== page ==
A recent Pitney Bowes survey reveals that only 18% of consumers believed that engaging with a larger company or its brands on social media would encourage a repeat purchase. While I believe the study is mildly loaded — Pitney Bowes’s core business is in postage meters and direct mail — there’s a strong takeaway for businesses to not forget about other marketing channels and more important – to produce a great product.
This notion isn’t new, and in fact with so many companies chasing shiny objects (and agencies pushing them to do so) we’ve posted reminders to focus on their products and business first before signing up for every social media startup/service that comes along.
Other survey findings show that consumers want:
- A home-delivery option;
- Having a say in products and services;
- Control of channels and frequency of received communications.
- A choice of channels to contact a company.
Oddly enough, social media can fulfill or supplement three of these four findings. And again, except for the first bullet, the survey clearly ties back to the company’s direct mail and printing heritage.
That said, most companies admit that they have not implemented social media channels effectively. Understandably, the space is still emerging from its infancy so budgeting, staffing and other key factors, like ROI, are still gray areas for a lot of companies. Don’t believe me? Go check out the Facebook pages and integration of social channels on company sites.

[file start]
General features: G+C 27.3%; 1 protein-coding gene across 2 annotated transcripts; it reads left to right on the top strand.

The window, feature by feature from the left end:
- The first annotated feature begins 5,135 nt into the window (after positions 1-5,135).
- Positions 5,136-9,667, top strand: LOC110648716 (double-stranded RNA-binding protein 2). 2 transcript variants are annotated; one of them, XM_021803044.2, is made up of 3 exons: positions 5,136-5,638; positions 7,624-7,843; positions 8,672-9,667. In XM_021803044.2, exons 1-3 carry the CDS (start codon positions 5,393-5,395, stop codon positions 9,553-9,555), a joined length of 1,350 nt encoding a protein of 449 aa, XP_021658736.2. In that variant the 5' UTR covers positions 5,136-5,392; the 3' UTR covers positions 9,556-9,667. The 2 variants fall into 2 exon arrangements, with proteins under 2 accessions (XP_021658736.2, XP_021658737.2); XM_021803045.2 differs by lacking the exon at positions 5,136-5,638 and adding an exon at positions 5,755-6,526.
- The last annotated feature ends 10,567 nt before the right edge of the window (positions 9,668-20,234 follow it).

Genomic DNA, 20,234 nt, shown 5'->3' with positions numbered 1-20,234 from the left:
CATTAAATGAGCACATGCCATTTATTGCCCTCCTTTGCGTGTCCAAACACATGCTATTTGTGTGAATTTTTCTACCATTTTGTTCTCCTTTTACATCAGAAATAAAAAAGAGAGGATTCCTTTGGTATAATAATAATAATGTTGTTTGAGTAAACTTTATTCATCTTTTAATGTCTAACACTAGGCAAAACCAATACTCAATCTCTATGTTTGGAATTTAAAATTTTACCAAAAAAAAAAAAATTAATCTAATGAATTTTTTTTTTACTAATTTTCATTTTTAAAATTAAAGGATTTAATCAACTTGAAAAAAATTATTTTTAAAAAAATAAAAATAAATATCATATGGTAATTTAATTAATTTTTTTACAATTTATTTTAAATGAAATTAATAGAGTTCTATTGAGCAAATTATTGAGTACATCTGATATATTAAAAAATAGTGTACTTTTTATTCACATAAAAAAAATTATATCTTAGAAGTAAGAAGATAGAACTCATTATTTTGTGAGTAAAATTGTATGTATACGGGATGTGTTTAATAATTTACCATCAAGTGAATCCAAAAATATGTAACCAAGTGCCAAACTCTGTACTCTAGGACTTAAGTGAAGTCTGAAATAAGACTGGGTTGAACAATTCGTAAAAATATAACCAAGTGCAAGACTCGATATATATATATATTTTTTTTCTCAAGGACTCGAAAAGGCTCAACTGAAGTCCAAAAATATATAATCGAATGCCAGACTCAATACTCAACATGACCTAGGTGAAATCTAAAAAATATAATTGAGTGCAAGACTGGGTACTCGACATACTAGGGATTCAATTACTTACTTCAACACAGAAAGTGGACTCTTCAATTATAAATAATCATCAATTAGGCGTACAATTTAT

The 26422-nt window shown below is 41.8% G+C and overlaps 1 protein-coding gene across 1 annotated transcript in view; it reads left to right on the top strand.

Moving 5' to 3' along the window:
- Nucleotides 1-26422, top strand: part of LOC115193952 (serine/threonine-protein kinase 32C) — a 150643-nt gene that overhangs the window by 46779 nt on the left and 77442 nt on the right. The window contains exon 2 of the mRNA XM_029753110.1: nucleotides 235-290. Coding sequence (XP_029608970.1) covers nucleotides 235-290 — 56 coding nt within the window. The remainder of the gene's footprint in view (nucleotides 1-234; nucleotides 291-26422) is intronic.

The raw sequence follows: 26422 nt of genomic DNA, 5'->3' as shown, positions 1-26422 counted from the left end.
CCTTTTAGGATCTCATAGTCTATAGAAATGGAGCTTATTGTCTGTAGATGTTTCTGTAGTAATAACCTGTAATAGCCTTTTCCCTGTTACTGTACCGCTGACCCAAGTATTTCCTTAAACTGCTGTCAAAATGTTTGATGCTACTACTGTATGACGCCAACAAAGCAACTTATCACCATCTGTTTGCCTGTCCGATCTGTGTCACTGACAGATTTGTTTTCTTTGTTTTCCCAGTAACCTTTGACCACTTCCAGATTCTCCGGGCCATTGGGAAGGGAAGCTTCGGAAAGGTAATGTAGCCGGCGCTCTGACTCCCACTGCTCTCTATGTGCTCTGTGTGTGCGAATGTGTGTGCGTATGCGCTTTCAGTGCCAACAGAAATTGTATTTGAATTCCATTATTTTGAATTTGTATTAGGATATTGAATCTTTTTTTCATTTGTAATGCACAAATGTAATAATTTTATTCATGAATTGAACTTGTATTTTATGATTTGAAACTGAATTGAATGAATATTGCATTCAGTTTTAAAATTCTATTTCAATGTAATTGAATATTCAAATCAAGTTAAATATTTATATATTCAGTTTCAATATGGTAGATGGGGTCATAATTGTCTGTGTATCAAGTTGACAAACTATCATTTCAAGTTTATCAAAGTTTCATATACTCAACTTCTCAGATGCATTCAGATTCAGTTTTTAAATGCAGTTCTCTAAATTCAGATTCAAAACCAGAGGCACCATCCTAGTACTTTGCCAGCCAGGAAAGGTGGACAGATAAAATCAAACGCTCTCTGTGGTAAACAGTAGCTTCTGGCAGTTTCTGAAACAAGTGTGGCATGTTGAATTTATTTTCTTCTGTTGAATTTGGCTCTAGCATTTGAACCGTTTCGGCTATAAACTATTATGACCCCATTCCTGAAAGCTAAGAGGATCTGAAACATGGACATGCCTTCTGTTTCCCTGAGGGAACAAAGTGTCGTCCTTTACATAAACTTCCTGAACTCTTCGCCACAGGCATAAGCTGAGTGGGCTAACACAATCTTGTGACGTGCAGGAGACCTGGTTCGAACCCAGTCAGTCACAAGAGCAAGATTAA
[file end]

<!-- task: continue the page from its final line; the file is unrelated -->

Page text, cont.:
Sure, there are front runners like Ford and Dell. They have staff supporting these initiatives and they’ve invested heavily in agencies to help. That said, they (especially Ford) have focused on building products consumers want and are using social channels to get the word out.
The bottom line? Before we throw social media under the bus (or cheerlead that it will save your business), companies should look in the mirror at their product offering(s) and determine what role social media will play in the marketing mix.